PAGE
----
She does convey the senselessness and brutality of the murder by Japanese agents of Empress Myeongseong, whom she knew personally (if not quite liked) as Queen Min, which occurred one night between her stays in Korea. I happened to read the chapter of Korea and Her Neighbors covering that grisly event in the cafeteria of the IKEA opened in a couple years ago just outside Seoul, perhaps the most incongruously modern and peaceful setting imaginable, one in which you can’t help but reflect on how much the country had changed. It made me wonder what Bishop, who didn’t live to see the Great War, let alone the Korean one, and who in a moment of optimism guessed that the whole peninsula “could support double its present population,” would think of the almost unfathomable developmental progress of the land she referred to as “southern Korea,” its population alone exceeding 50 million, has made over the past 120 years.

There are now plenty of newspapers, and though those gusts of popular feeling have gained force mainly on the internet, they still do blow through Seoul. While Bishop would recognize almost nothing about the city itself — its historic buildings tend to be 20th- or even 21st-century recreations — she would certainly recognize the attitudes of Westerners here. Korea and Her Neighbors documents how, as gradually as it may have done so, the country finally captured her imagination. Though many new arrivals these days go through a pre-complaint period of blind rapture over the amenities, the nightlife, and the the pop culture (none of which, apart from the ubiquitous underfloor heating, existed in the 1890s), it still holds true that “Korea takes a similarly strong grip on all who reside in it sufficiently long to overcome the feeling of distaste which at first it undoubtedly inspires.”

In this sense, even more so than the American astronomer Percival Lowell, whose own book-length travelogue Chosön, the Land of the Morning Calm came out in 1885, Isabella Bird Bishop stands as the prototypical long-term Westerner in Korea, for whom antipathy turns to fascination, and fascination turns to attachment, and attachment renders bittersweet the seemingly inevitable departure. “The distaste I felt for the country at first passed into an interest which is almost affection,” she writes near the book’s end, “and on no previous journey have I made dearer and kinder friends, or those from whom I parted more regretfully.” And somehow, at least to this long-term Westerner in Korea, its potential feels at once more fully realized and more untapped than ever.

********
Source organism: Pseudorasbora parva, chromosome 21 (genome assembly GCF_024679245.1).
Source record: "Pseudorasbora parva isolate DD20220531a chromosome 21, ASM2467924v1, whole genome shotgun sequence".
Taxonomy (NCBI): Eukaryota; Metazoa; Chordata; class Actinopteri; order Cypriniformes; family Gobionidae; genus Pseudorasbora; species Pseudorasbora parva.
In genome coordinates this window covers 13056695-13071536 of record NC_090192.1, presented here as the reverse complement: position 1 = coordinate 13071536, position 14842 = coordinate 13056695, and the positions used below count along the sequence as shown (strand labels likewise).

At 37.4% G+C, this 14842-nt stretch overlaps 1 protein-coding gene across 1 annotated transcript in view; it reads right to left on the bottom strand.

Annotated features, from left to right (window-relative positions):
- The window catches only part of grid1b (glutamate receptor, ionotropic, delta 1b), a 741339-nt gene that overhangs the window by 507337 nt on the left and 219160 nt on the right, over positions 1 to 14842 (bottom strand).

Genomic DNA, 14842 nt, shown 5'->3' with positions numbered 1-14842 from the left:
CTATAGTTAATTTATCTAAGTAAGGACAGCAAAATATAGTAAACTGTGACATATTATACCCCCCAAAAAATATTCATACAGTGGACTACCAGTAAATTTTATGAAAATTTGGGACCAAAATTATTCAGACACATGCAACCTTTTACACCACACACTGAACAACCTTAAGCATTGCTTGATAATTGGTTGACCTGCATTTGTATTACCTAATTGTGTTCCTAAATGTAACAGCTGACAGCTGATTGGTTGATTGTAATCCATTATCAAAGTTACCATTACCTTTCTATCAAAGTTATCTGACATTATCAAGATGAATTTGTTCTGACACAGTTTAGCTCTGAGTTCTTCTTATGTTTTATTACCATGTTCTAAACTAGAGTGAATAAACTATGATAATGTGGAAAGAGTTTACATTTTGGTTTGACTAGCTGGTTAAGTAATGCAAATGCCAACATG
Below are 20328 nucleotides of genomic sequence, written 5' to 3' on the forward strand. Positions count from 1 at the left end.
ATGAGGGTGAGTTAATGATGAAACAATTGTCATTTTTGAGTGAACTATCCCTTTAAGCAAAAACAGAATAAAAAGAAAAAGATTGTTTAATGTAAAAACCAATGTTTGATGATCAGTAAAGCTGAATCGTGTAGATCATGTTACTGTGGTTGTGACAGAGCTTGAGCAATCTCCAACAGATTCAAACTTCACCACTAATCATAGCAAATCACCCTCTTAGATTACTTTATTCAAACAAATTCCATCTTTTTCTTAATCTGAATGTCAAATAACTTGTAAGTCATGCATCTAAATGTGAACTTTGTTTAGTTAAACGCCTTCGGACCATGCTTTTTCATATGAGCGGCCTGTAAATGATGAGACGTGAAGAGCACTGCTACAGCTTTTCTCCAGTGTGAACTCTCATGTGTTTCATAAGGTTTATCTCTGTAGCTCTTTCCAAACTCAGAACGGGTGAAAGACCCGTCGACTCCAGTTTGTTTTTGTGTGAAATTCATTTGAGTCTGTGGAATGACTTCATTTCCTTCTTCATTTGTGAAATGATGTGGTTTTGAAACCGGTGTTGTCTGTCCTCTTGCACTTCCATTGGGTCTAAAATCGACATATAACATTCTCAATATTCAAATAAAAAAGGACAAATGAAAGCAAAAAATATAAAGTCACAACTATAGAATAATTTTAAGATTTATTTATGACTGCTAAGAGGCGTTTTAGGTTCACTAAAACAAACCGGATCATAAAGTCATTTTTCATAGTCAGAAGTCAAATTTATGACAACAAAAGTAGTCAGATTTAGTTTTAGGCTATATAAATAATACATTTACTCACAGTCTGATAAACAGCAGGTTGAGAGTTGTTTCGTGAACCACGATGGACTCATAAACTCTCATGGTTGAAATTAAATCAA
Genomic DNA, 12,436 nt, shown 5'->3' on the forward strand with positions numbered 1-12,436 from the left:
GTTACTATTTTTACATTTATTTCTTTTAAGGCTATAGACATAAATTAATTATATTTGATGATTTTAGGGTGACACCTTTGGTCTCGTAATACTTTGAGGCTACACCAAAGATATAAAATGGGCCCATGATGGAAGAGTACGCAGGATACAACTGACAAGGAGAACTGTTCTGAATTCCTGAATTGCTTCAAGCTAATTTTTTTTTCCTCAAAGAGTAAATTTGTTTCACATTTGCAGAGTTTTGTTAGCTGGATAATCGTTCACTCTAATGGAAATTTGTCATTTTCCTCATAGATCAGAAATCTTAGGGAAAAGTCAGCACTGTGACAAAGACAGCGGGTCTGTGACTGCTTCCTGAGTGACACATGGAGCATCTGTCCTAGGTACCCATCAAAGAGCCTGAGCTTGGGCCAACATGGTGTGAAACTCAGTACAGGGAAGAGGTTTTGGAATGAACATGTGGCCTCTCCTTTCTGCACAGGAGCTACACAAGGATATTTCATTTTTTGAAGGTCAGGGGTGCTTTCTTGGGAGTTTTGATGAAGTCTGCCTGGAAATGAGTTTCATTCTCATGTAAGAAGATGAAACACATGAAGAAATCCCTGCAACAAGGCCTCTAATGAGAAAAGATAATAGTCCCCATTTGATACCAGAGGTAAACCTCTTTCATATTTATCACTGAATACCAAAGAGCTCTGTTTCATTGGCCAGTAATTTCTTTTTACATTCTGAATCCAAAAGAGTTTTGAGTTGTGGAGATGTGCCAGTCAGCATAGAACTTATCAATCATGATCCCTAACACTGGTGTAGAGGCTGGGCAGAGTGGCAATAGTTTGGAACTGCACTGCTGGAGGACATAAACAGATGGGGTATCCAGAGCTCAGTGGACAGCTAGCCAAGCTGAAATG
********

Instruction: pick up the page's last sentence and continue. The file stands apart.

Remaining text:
You can read more of the Korea Blog here and follow Colin Marshall at his web site, on Twitter @colinmarshall, or on Facebook.

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The “Inspector Chen” Poems: A Look at the Man and His Verse

By Qiu Xiaolong

As fans of the “Inspector Chen” novels know, the Shanghai detective not only excels at solving crimes and navigating the complexities of politically tricky situations but also writes verse.  Now, thanks to Qiu Xiaolong, a poet and translator (as well as a writer of mysteries), a collection of Chen Cao’s poems has become available.  Here we provide an introduction to the volume penned Qiu, who unquestionably knows Chen and his poetry better than any other person on earth does—or ever could—due to the crucial role he has played in chronicling the versifying sleuth’s cases and writings.

— Jeff Wasserstrom

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Introduction to Poems of Inspector Chen

The poems in the present collection are compiled chronologically, to be more specific, in the order of their appearance in the novels in the Inspector Chen series. Less than half of the compositions in the collection appear in the novels, as fragments or whole poems, but even those published there in their entirety have been altered in small or substantial ways here.  Also worth noting is that some of the poems that appear in the novels could also have been written earlier, even in the days before Chen became an inspector.

Chen Cao started writing during his college years in the early eighties, a period sometimes described as a “golden” one for modern Chinese poetry.  After the end of the Cultural Revolution in 1976, a considerable number of young people burst confidently onto the literary scene. But Chen is more of an accidental poet. While majoring in English and American literature, he studied with the well-known poet and critic Bian Zhilin (1910-2000), and handed in several pieces written as a sort of homework. With Bian’s encouragement, Chen had them published in Poetry and other magazines. In the meantime, he started translating T. S. Eliot and other Western poets, which added to his visibility in the circle.  While doing research for his thesis on Eliot, he fell in love with a young librarian named Ling in Beijing Library. Some of his early poems turned out to be idealistic in spite of the modernist influence.

It did not take long for a different tone to be discernable in his lines. He parted with Ling after learning about her father being a powerful Politburo member.  He was concerned about his possible loss of independence in the event of such a family alliance. Then, after college graduation, he was assigned by the state to work at the Shanghai Police Bureau, an arrangement which was taken for granted in the then government policy: people were all supposed to work in the Party’s interests regardless of personal preference.